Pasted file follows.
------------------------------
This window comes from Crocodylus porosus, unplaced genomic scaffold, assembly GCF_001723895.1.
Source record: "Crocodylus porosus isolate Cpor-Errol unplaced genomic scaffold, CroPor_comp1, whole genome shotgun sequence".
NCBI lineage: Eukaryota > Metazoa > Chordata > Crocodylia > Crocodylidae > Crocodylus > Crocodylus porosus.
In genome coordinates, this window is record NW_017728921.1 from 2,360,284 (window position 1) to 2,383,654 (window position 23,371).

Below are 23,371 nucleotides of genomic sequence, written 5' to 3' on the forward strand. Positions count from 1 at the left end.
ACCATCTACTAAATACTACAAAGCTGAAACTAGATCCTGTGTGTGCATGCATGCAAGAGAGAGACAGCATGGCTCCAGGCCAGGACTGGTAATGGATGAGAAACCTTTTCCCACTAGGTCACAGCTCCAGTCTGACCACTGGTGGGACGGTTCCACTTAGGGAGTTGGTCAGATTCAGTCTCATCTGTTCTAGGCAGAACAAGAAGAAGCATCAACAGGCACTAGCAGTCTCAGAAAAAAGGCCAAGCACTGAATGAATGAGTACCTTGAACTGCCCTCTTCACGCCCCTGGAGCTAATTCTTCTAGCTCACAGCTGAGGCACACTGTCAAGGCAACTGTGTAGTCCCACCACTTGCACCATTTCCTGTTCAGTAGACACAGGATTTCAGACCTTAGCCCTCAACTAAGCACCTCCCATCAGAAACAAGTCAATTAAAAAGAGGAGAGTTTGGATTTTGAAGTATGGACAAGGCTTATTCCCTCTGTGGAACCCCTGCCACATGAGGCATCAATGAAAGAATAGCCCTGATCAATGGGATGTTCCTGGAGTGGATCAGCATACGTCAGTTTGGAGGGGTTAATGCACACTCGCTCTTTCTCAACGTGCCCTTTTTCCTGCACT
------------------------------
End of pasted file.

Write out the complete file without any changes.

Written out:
This window comes from Crocodylus porosus, unplaced genomic scaffold, assembly GCF_001723895.1.
Source record: "Crocodylus porosus isolate Cpor-Errol unplaced genomic scaffold, CroPor_comp1, whole genome shotgun sequence".
NCBI lineage: Eukaryota > Metazoa > Chordata > Crocodylia > Crocodylidae > Crocodylus > Crocodylus porosus.
In genome coordinates, this window is record NW_017728921.1 from 2,360,284 (window position 1) to 2,383,654 (window position 23,371).

Below are 23,371 nucleotides of genomic sequence, written 5' to 3' on the forward strand. Positions count from 1 at the left end.
ACCATCTACTAAATACTACAAAGCTGAAACTAGATCCTGTGTGTGCATGCATGCAAGAGAGAGACAGCATGGCTCCAGGCCAGGACTGGTAATGGATGAGAAACCTTTTCCCACTAGGTCACAGCTCCAGTCTGACCACTGGTGGGACGGTTCCACTTAGGGAGTTGGTCAGATTCAGTCTCATCTGTTCTAGGCAGAACAAGAAGAAGCATCAACAGGCACTAGCAGTCTCAGAAAAAAGGCCAAGCACTGAATGAATGAGTACCTTGAACTGCCCTCTTCACGCCCCTGGAGCTAATTCTTCTAGCTCACAGCTGAGGCACACTGTCAAGGCAACTGTGTAGTCCCACCACTTGCACCATTTCCTGTTCAGTAGACACAGGATTTCAGACCTTAGCCCTCAACTAAGCACCTCCCATCAGAAACAAGTCAATTAAAAAGAGGAGAGTTTGGATTTTGAAGTATGGACAAGGCTTATTCCCTCTGTGGAACCCCTGCCACATGAGGCATCAATGAAAGAATAGCCCTGATCAATGGGATGTTCCTGGAGTGGATCAGCATACGTCAGTTTGGAGGGGTTAATGCACACTCGCTCTTTCTCAACGTGCCCTTTTTCCTGCACT